Tag Archives: Promising Strategies Series


Promising Strategies Series: Vulnerability Assessment Tool (VAT)

Our Promising Strategies Series blog entries are intended to offer a brief overview on specific approaches to end homelessness. We will post links to external sites where you can find more in-depth information.

Representatives from DESC out of Seattle, Wash., were in Nashville from April 24-26 to train a group of service providers on the Vulnerability Assessment Tool (VAT) that will further help determine who in our community is most vulnerable and in dire need of housing.

DESC developed the VAT about 10 years ago and applied it at its main shelter to determine who needs a bed for the night most urgently. The tool allows programs to give priority to people who are extremely vulnerable if left to fend for themselves.

The VAT rates a person’s level of functioning and health and includes other specific characteristics to determine individual safety. More specifically, the VAT examines 10 different areas to measure vulnerability:

  1. Survival Skills;
  2. Basic Needs;
  3. Indicated Mortality Risks;
  4. Medical Risks;
  5. Organization/Orientation;
  6. Mental Health;
  7. Substance Use;
  8. Communication;
  9. Social Behaviors; and
  10. Homelessness.

Click the following link for an introduction to the Vulnerability Assessment Tool.

DESC has a close working relationship with the University of Washington and a research evaluation conducted on the VAT in 2010 concluded that the tool holds “strong properties of both reliability and validity.”

We are honored that DESC representatives travelled to Nashville to train a select group of outreach workers and service providers in utilizing the VAT properly.

How’s Nashville plans to use the VAT in conjunction with the Vulnerability Index (VI). The VAT goes into more details while the VI mostly relies on self-reporting. Utilizing the VAT will give us an extra layer to help determine who among our neighbors living in the streets and shelters are most vulnerable. We plan to prioritize housing, starting with the most vulnerable and chronically homeless individuals in our community.

About DESC: The Downtown Emergency Service Center (DESC) is a nonprofit organization based in Seattle that works to end the homelessness of vulnerable people, particularly those living with serious mental or addictive illnesses.  Follow the link to read DESC’s full mission statement.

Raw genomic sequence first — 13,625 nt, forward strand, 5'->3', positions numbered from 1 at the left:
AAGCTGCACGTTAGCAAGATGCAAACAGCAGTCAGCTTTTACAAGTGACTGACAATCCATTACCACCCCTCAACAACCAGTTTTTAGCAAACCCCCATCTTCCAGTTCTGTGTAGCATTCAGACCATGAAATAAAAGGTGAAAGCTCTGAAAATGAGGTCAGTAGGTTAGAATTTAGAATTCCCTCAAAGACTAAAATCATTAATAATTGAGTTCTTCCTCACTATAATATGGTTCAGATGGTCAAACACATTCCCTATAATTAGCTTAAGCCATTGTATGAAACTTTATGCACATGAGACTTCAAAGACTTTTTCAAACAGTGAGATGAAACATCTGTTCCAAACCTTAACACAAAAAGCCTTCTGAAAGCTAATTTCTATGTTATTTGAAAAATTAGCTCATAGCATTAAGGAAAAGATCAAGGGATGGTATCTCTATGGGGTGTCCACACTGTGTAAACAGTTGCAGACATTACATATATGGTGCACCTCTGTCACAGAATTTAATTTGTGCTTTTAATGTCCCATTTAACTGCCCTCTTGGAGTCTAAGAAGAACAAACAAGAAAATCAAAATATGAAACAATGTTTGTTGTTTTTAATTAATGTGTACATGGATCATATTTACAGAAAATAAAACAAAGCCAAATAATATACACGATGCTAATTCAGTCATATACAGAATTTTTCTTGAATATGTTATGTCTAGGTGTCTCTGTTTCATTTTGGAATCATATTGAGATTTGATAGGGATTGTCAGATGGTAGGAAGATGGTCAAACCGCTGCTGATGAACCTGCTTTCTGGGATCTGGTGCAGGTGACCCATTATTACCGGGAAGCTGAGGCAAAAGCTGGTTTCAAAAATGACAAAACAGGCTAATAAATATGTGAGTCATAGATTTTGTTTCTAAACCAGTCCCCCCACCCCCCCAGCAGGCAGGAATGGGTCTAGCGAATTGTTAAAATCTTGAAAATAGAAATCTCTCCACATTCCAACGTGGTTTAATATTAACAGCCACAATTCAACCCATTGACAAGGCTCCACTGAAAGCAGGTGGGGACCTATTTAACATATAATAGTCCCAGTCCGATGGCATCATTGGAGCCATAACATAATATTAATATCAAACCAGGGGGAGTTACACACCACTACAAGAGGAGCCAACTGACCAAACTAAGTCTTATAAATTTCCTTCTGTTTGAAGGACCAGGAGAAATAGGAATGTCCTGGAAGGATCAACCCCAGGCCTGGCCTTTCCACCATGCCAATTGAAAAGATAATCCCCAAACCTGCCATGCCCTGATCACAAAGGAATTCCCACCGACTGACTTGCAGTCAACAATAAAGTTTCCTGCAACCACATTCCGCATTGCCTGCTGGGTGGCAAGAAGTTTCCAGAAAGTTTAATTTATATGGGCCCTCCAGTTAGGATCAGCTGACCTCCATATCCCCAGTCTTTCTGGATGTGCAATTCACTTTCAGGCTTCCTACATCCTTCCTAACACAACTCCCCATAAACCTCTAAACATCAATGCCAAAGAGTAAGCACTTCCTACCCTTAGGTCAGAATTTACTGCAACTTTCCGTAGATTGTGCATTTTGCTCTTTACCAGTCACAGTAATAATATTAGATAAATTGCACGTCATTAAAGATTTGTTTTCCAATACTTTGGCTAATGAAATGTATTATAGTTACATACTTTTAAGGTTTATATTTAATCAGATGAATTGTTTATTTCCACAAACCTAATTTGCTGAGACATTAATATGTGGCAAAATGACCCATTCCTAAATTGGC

Promising Strategies Series: Critical Time Intervention


Our Promising Strategies Series blog entries are intended to offer a brief overview on specific approaches to end homelessness. We will post links to external sites where you can find more in-depth information.

Critical Time Intervention (CTI) is a time-limited case management model that focuses on assisting a person transitioning from a shelter, hospital, prison, or other institution into a permanent living situation. The program is structured in three phases each lasting about three months.

The following table is copied from an online paper describing CTI: (http://www.criticaltime.org/wp-content/uploads/2009/04/cti-handout4.pdf)

Phase Transition Try-Out Transfer of Care
 Timing  Months 1-3 Months 4-7 Months 8-9
 Purpose Provide Specialized support &   implement transition plan Facilitate and test client’s   problem-solving skill Terminate CTI services with support   network safely in place
  •   CTI   worker makes home visits
  •   Accompanies   clients to community providers
  •   Meets   with caregivers when necessary
  •   Gives   support and advice to client an d caregivers
  • Mediates conflicts between client and caregivers
  •   CTI   worker observes operation of support network
  •   Helps to   modify network as necessary
  •   CTI   worker reaffirms roles of support network members
  •   Develops   and begins to set in motion plan for long-term goals (e.g. employment,   education, family reunification)
  •   Holds   party/meetings to symbolize transfer of care

CTI was developed in the early 1990s by Columbia University and New York State Psychiatric Institute to assist transition people with mental illness from institutional settings to community living.

The model works in two ways:

  1. CTI offers individualized support to ease the transition from an institution to permanent housing; and
  2. It helps develop and strengthen individual’s long-term relationships with support networks such as family, friends, and community service.

The goal is to prepare people to access support services without the intensive care of a case manager.

For a more thorough overview of CTI, visit the U.S. Interagency Council on Homelessness’ Solutions Database. (http://www.usich.gov/usich_resources/solutions/explore/critical_time_intervention_cti/)

Additional resources can be found at the following links:

Critical Time Intervention (http://www.criticaltime.org/)

SAMHSA’s National Registry of Evidence-based Programs and Practices (http://www.nrepp.samhsa.gov/ViewIntervention.aspx?id=125)

Critical Time Intervention Training and Evaluation from the Center for Social Innovation (http://www.center4si.com/projects/projects.cfm?project=f0fa1046-ba1d-485d-ab3f-24e018e3e694)